The time that intervened between the close of the war and Heke's page 57 death was some four or five years. It was clear to us who watched him that he was in consumption; he became gradually weaker and weaker. I saw him occasionally; but our missionary, the Rev. R. Davis, who was stationed at Kaikohe, visited him frequently. He lived and died a Christian, by profession, at least. May we not hope he found mercy at last? At his death there was great contention as to what should be done with the body, some wishing for a Christian burial; others tried to get possession of it to put it away in a box or coffin, generally on a stage, with a view to a “hahunga,” that is, after twelve or eighteen months, bringing it forth and making a great to-do over the bones and then carrying them away to some Maori burial-place, generally a cave. It was ultimately disposed of in this way:—The body was placed in a permanent coffin, and, at the time appointed, the Rev. R. Davis was requested to perform over it the usual burial service, altering the words “We therefore commit his body to the ground, etc.,” to others suitable to the occasion. After the service was over the coffin was committed to the care of a few men chosen for the purpose and conveyed away to a perpendicular cave at some considerable distance, the exact locality not known, even to the present day, to the natives generally, but supposed to be a cave near Pakaraka, called Putahi.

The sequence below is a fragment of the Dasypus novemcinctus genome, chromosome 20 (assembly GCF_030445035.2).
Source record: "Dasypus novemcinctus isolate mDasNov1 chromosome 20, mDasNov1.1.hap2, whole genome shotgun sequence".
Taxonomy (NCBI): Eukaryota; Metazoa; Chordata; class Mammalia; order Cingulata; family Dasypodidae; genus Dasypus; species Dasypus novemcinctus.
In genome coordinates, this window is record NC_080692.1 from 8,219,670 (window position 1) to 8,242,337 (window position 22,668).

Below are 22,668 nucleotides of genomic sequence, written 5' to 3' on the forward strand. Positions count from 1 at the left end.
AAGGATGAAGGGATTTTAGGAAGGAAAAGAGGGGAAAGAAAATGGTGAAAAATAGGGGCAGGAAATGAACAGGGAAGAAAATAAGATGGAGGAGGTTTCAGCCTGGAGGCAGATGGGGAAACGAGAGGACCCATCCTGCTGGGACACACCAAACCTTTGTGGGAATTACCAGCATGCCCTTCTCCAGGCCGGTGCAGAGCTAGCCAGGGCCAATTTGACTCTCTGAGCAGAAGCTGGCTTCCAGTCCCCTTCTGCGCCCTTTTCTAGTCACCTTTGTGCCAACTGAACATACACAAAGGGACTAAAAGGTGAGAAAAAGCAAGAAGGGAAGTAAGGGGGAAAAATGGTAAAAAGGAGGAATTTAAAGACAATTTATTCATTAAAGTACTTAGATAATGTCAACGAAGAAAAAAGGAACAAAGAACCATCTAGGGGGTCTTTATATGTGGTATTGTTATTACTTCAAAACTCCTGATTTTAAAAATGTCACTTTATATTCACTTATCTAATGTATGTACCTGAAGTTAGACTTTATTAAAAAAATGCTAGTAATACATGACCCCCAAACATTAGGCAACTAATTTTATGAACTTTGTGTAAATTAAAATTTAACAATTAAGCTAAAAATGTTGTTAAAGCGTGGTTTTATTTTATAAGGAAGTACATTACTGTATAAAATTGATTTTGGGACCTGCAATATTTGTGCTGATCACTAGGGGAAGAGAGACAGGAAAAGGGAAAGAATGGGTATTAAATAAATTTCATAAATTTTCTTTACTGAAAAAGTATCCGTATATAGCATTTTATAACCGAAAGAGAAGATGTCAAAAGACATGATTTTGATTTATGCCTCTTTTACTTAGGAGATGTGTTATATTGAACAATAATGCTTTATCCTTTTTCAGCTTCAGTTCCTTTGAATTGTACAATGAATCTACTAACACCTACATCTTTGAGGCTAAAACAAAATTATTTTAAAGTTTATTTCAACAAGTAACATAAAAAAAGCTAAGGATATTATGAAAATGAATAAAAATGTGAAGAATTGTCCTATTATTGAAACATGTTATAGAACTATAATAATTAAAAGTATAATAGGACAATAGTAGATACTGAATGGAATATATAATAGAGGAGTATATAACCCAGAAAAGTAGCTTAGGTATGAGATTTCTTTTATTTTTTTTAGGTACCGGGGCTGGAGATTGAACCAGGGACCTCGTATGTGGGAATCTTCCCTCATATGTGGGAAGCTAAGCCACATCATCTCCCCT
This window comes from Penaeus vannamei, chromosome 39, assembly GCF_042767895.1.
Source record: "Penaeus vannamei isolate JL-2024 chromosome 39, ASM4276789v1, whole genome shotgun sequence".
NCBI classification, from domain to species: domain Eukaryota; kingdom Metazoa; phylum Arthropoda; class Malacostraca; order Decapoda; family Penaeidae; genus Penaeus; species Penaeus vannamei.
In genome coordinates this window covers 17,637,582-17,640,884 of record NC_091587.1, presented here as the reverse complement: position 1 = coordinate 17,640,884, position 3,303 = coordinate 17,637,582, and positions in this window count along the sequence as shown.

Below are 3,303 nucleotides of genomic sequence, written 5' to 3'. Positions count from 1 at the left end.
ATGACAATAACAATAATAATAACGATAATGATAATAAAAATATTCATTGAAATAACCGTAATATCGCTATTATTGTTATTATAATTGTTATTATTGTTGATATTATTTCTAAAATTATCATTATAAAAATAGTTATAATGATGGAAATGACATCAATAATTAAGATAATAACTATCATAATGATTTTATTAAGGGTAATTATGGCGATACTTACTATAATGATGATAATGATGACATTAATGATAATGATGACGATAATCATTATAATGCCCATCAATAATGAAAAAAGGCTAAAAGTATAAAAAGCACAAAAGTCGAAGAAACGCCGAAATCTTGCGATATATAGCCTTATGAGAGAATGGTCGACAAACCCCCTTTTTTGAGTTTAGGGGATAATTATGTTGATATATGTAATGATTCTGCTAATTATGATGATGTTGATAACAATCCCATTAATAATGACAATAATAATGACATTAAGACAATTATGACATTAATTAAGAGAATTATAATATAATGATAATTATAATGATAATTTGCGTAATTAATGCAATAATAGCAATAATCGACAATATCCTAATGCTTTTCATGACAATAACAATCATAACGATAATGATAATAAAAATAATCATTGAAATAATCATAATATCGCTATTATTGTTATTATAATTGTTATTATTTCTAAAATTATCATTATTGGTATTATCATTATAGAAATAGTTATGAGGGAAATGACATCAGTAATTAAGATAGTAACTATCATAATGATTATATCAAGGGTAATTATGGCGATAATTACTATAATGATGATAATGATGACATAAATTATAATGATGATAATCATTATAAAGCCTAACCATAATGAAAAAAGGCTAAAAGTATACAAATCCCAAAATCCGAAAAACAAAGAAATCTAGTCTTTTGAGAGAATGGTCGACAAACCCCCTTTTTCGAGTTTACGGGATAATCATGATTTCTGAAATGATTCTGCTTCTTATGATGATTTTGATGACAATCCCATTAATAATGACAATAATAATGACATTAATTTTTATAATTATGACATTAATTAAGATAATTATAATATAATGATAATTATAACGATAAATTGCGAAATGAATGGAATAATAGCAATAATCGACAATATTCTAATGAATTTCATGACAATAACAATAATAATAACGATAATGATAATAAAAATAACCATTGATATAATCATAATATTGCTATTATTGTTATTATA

Kawiti lived some years longer, professed Christianity before his death and was baptized.
Tamate Waka Nene was justly treated by the Government when they voted him a pension of £100 per annum for life. He lived chiefly in the Bay of Islands after the war, on friendly terms with all the natives of that part of the district, including those who were more or less mixed up with Heke and Kawiti in the doings at Kororareka. In his declining years he made the little town of Russell his chief place of abode, where he was treated with the greatest respect by both Europeans and Maoris.
Waka died on the 4th of August, 1871. The Government gave him, as far as circumstances would allow, what may be termed a public burial. On the monument erected to his memory by the Government in the consecrated burying-ground surrounding our church at Russell is the following:—